On the Fourth of July, we surprised our guests — who were undoubtedly expecting chip’n’dip, followed by takeout pizza — with Spencer’s pulled pork. His recipe required slow smoking all night on the grill. Like the parent of a newborn, he’d awaken every two hours to tend to his baby by adjusting the low temperature and throwing more hickory wood on the fire.
No longer was I the introvert for whom throwing a party generated performance anxiety and dread. Instead, I was the proud hostess who thrilled her guests with a delicious home-cooked dish — all thanks to her 14-year-old’s culinary enthusiasm.
A few years after the devastating loss of my father from cancer, holidays had become difficult. Nobody had much energy for Thanksgiving, once my mother’s province, until Spencer’s suggestion that he be crowned executive chef. We traveled to my sister’s place in Maine with nonperishable items that my middle-school boy insisted on packing.
Hauling the bird away from my sister’s house in a Styrofoam chest filled with ice and brine, we crammed it into the trunk of our car like a stiff we planned to dump in the Atlantic Ocean. Spencer and my husband hoisted it into the fridge at the Residence Inn to let it develop flavor and tenderness overnight in its salty bath. The next morning, we discovered that the container had sprung a leak overnight. Frantically, we mopped up the oozing mess.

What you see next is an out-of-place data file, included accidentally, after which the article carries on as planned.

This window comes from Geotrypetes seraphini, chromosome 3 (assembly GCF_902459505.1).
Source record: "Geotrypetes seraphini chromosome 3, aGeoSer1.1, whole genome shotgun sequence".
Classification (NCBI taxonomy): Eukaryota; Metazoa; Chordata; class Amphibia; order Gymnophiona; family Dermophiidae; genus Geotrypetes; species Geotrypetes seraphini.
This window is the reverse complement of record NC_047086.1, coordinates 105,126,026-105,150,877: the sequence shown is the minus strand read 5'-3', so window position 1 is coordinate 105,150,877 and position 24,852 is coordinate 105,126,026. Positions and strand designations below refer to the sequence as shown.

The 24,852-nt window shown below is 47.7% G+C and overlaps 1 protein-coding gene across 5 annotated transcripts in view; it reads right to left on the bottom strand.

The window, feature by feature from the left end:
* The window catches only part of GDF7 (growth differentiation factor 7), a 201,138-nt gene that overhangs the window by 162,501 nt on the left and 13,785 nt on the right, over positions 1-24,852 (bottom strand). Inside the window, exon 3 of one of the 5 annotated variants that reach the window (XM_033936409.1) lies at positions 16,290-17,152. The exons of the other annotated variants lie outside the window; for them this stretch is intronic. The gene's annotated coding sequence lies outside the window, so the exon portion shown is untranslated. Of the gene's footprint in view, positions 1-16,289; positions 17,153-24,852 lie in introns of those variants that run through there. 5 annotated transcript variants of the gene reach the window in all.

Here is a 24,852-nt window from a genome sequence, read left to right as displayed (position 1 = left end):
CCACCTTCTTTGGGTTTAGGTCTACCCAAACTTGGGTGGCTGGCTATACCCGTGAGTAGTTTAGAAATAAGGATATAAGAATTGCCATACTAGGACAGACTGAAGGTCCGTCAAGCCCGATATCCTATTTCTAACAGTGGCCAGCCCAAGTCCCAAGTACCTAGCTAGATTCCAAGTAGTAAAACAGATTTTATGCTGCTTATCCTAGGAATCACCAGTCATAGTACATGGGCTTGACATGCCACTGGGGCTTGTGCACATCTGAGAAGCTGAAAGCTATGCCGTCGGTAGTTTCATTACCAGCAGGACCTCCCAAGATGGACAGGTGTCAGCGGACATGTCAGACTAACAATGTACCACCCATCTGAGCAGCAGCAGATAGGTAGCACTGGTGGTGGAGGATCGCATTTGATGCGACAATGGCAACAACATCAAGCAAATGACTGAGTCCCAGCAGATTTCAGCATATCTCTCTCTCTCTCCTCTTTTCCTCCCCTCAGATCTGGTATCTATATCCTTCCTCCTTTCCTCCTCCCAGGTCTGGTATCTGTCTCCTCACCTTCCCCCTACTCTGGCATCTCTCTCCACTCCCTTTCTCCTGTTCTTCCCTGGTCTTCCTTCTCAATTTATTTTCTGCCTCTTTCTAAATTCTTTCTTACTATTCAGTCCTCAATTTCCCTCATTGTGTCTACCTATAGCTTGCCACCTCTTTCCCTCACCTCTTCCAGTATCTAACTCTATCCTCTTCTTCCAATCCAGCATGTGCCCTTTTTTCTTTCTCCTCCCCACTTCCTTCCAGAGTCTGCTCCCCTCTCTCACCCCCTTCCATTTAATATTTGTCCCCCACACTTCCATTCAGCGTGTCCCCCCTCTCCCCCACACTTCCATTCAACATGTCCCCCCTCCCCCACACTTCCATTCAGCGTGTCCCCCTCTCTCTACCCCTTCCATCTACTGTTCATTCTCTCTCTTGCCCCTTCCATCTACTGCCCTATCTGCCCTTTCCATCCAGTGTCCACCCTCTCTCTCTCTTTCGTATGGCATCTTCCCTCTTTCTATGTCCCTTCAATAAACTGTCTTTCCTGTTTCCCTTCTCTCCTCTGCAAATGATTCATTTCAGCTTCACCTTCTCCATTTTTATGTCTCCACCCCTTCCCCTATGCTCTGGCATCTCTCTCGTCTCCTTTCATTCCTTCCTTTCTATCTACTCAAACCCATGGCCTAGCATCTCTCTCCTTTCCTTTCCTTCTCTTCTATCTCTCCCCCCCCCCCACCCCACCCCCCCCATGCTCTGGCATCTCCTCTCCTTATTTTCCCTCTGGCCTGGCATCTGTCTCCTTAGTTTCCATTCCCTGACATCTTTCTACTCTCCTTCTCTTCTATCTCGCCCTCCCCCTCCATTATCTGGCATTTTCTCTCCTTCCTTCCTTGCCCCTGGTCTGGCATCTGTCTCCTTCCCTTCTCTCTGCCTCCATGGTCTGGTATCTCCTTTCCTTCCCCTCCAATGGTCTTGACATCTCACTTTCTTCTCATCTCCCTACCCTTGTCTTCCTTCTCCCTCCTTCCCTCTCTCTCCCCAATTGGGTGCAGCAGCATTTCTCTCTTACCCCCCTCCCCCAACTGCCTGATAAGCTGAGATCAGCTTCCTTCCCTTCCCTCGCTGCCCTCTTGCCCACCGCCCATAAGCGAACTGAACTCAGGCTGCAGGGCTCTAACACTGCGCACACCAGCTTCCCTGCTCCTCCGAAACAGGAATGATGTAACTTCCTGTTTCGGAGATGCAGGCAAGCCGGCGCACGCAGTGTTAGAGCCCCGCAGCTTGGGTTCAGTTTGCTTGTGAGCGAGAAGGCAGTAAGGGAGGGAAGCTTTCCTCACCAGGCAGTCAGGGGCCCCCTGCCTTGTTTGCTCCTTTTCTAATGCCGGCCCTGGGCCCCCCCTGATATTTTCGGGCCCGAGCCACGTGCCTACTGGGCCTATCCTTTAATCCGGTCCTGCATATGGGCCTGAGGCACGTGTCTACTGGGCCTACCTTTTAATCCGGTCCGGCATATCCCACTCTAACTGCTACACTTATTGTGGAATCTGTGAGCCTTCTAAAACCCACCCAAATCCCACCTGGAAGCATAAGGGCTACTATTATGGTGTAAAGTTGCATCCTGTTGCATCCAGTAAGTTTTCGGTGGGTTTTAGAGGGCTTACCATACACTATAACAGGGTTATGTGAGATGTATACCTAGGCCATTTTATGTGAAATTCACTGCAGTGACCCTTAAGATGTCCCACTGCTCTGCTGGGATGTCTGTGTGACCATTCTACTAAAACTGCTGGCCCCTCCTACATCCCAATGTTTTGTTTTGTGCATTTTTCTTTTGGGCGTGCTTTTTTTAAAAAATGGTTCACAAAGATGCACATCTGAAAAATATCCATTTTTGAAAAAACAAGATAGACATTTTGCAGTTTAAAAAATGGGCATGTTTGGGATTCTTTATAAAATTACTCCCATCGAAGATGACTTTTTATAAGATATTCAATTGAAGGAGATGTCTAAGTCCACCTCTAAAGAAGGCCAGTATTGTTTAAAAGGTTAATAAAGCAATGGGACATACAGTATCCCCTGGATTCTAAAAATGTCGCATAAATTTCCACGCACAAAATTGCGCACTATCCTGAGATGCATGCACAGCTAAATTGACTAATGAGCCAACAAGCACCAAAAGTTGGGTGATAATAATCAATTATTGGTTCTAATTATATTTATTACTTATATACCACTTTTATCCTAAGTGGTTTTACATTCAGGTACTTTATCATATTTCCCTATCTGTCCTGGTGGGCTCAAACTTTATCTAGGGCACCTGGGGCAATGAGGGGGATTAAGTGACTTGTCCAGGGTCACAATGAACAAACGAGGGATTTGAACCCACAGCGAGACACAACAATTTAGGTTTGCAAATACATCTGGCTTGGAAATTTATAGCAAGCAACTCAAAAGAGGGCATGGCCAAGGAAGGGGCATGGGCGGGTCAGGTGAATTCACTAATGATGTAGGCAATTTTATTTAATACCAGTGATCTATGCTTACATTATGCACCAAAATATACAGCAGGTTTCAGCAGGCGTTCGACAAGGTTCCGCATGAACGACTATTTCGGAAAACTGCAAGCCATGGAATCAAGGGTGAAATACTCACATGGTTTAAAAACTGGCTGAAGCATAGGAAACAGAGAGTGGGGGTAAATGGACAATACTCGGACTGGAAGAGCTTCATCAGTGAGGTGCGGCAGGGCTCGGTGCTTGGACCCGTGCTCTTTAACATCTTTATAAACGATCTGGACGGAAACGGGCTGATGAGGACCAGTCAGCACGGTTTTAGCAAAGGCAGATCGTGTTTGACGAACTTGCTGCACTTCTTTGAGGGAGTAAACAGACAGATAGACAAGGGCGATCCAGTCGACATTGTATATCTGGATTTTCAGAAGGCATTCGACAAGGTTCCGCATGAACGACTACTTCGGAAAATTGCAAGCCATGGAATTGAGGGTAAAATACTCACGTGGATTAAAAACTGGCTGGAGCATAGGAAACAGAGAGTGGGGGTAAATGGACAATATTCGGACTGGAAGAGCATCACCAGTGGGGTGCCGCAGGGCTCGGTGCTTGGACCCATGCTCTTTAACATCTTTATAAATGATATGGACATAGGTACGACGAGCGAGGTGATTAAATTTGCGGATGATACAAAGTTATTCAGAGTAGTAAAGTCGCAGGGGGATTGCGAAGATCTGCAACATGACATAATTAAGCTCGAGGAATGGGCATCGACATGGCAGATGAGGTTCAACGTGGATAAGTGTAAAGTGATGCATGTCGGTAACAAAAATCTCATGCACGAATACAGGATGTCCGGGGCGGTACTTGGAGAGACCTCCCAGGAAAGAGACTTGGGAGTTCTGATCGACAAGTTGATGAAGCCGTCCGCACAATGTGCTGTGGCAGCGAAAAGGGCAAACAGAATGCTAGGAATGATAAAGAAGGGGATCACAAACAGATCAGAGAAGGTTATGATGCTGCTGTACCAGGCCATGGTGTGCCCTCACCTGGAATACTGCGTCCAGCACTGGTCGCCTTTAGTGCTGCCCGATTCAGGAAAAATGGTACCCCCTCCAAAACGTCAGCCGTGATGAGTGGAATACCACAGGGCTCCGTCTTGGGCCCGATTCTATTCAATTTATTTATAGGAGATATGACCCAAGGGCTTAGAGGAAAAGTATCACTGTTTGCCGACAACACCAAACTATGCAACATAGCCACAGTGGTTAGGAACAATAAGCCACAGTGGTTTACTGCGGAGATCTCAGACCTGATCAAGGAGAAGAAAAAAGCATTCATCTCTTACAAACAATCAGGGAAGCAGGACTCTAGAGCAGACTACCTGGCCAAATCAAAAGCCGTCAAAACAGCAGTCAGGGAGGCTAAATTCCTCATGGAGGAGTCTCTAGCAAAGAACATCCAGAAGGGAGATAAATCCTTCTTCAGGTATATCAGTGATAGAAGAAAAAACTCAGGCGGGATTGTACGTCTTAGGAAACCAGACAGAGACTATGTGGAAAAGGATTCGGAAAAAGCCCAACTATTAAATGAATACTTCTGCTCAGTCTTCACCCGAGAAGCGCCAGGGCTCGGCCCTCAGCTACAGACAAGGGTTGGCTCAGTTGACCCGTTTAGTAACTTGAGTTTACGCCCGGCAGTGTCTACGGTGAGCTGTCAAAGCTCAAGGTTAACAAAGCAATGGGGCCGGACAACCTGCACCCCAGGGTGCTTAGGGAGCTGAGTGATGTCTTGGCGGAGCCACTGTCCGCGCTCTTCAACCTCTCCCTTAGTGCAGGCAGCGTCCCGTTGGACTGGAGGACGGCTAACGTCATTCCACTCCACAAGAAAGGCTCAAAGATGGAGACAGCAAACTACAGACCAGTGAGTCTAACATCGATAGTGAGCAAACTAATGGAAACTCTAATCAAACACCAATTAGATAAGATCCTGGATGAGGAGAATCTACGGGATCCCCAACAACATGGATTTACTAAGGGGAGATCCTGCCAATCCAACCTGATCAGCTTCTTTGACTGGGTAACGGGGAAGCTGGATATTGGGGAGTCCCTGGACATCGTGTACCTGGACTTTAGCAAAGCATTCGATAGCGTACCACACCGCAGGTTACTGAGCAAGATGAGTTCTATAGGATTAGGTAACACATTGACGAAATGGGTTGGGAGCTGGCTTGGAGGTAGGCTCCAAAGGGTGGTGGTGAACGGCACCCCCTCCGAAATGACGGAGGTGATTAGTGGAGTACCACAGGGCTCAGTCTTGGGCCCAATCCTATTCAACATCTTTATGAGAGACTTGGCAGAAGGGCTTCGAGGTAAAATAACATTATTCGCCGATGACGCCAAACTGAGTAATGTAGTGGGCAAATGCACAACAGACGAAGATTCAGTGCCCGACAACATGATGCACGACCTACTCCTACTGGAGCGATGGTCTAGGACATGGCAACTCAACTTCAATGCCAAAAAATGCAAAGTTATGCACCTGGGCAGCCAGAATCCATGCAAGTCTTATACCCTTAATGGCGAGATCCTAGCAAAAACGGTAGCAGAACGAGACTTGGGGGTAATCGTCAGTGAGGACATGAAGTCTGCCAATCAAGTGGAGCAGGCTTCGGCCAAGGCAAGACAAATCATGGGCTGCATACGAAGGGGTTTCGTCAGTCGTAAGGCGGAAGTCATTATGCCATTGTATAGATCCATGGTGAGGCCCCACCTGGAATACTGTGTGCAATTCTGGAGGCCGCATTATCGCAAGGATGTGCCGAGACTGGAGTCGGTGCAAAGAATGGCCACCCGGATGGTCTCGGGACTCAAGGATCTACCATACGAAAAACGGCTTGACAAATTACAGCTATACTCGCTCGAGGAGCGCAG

I was exhausted already. But Spencer managed to whip up a feast nevertheless, featuring chestnut stuffing, roasted duck, and a pear tart. And I witnessed the healing effects of this special meal, how it released the loss our family felt and changed our traditions forever. My son now carved the bird in my father’s place.
A month later, Spencer received his first paid assignment: a bûche de Noël, or Yule log. He rolled the confection into existence, carefully decorating it with green sugar moss and mushrooms delicately formed from meringue. We delivered it to my friend’s house and, happily for us, we were asked to stay for the Christmas Eve celebration. As a reform Jew, it was the first time in years that the season — formerly spent with my parents — didn’t sadden me.
Throughout high school, my youngest developed a wide social circle of mostly female friends, for whom he serves dinners and desserts. I’ve noted how the girls flock to the home of a 17-year-old male who knows how to don an apron and turn on the flame. Lately, I’ve caught myself observing as he adds béchamel, mozzarella, and Parmesan to the final layer of lasagna, memorizing the steps he takes for when he’s no longer around to feed us.
Now, as Spencer goes off to college, I’m making an effort to incorporate finer, fresher ingredients into our meals and trying to eat higher-quality food. Still, I know I’ll never be able to match either his skill or passion in the kitchen.
I suspect that over time, I’ll succumb to many old habits, such as ordering in Chinese food and bringing home the bagels. Without our son around, my husband and I will be lonely. And hungry. We’ll be looking forward to his visits home.
I hate to admit it, but my ex-boyfriend was right. It took the son I adored, however, to show me that cooking is both an art form and a way to care for those you love.
Contributions from farmers, cooks, and others who are tasting the many meanings of food.
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A father’s legacy